Michigan voters have to be U.S. citizens to participate in elections. But should they be required to affirm their citizenship at the polls in order to vote? And can that question intimidate voters from participating in their democratic rights?
The citizenship question caused confusion and controversy at voting precincts across the state during Tuesday's primary elections, as voters were faced with checkboxes on their ballot forms asking them to confirm they were U.S. citizens.
At least one voter, Rich Robinson, who happens to be the executive director of the Michigan Campaign Finance Network, was turned away from the polls for refusing to answer the question, according to the Detroit Free Press.
The Detroit News reports that Chris Thomas, director of the state Bureau of Elections, issued a clarifying statement to county clerks around noon Tuesday.
"If the voter refuses to fill in either YES or NO in response to this question, read this statement: 'Under the Michigan Constitution and election laws you must be a citizen of the United States in order to vote,'" said the statement obtained by the News. "Then issue a ballot to the voter."
The question first appeared on the February presidential primary ballot application form at the request of Secretary of State Ruth Johnson. Last month Gov. Rick Snyder vetoed a law that would have required the question.
Secretary of State spokesman Fred Woodhams defended the decision to ask voters for their citizenship status.
"The secretary has the authority to prescribe forms, including ballot application forms. She put that check box on the ballot application," he told MLive, adding that box had been put on the application to prevent those who may have accidentally registered from breaking the law.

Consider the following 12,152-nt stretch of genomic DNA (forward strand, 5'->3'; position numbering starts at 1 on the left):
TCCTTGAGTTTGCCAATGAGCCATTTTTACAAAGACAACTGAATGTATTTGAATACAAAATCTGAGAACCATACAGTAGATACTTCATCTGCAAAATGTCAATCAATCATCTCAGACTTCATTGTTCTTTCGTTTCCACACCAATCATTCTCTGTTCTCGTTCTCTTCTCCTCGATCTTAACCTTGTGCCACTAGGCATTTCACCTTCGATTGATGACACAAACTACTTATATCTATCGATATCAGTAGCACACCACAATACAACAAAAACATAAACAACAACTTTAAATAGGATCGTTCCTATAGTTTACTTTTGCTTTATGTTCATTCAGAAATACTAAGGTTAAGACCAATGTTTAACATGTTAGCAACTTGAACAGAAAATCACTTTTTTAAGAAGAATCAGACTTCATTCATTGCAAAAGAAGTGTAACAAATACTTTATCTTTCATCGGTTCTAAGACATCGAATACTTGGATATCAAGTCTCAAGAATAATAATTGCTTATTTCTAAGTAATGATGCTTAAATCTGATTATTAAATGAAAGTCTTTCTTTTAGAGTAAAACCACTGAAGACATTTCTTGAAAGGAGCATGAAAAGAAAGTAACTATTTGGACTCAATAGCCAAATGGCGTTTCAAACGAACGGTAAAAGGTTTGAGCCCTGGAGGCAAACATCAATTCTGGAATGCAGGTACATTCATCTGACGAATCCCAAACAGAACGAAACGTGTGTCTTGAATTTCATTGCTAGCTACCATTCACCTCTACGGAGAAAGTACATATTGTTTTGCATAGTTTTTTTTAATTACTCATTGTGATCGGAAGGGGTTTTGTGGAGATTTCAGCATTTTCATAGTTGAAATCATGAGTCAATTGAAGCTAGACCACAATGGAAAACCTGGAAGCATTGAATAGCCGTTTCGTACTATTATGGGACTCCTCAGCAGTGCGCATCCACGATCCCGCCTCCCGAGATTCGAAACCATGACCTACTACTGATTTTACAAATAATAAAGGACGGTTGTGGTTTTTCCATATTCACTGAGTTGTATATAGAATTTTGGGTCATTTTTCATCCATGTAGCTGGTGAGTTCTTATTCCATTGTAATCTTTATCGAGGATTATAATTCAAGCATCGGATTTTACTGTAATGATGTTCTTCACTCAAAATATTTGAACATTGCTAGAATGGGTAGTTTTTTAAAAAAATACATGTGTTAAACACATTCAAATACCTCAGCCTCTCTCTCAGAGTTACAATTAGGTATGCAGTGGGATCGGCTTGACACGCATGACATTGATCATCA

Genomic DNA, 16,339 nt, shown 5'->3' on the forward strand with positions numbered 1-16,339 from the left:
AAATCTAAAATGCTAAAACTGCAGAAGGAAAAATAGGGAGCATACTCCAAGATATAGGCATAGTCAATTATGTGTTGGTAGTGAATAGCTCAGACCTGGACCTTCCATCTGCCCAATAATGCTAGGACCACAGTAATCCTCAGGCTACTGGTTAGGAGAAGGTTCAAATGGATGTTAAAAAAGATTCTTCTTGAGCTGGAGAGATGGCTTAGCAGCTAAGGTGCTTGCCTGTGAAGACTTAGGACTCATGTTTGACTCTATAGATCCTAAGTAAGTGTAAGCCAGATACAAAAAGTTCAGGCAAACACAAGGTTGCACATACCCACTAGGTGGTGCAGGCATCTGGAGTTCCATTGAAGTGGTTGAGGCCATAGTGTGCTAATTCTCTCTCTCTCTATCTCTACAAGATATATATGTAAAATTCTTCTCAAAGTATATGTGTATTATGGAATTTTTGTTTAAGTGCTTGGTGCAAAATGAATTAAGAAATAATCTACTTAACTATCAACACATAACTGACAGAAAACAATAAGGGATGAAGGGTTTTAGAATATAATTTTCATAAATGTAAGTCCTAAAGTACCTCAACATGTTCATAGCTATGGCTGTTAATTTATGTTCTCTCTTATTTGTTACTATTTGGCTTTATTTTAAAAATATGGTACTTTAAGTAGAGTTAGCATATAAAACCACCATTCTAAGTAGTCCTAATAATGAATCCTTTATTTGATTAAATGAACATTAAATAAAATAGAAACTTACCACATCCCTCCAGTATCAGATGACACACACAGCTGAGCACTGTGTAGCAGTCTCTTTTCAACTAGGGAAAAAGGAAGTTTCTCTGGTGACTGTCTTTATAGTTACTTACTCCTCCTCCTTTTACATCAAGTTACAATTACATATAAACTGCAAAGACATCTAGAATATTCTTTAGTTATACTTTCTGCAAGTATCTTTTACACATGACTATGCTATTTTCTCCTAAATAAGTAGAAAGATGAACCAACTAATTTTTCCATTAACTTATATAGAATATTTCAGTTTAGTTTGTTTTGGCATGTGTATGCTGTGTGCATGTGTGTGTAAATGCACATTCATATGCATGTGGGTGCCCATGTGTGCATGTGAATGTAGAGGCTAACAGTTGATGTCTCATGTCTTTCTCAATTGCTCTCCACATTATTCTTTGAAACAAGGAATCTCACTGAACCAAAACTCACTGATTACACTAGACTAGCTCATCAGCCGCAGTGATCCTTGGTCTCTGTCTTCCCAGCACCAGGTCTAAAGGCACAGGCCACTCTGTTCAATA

Michigan Senate Democratic Leader Gretchen Whitmer criticized the boxes in a statement that appeared on her Facebook page on Tuesday.
"Johnson's actions today not only showed her disregard for the law and the rights of Michigan voters, but give clear evidence of the disenfranchisement that happens when politics trump common sense in our electoral system," she said.
In her post she urged voters who were turned away at the polls to call the non-partisan Election Protection Hotline at 1-866-OUR-VOTE.
In a separate incident Tuesday, voters at the Henry Ford High School polling precinct in Detroit voters were allegedly frisked by a man wearing an Army uniform while trying to gain access to the school, which hadn't been opened on time to accommodate morning voters.
Below, scroll through hypothetical scenarios that demonstrate how strict voter ID laws already enacted in the U.S. could disenfranchise would-be voters of different bents:
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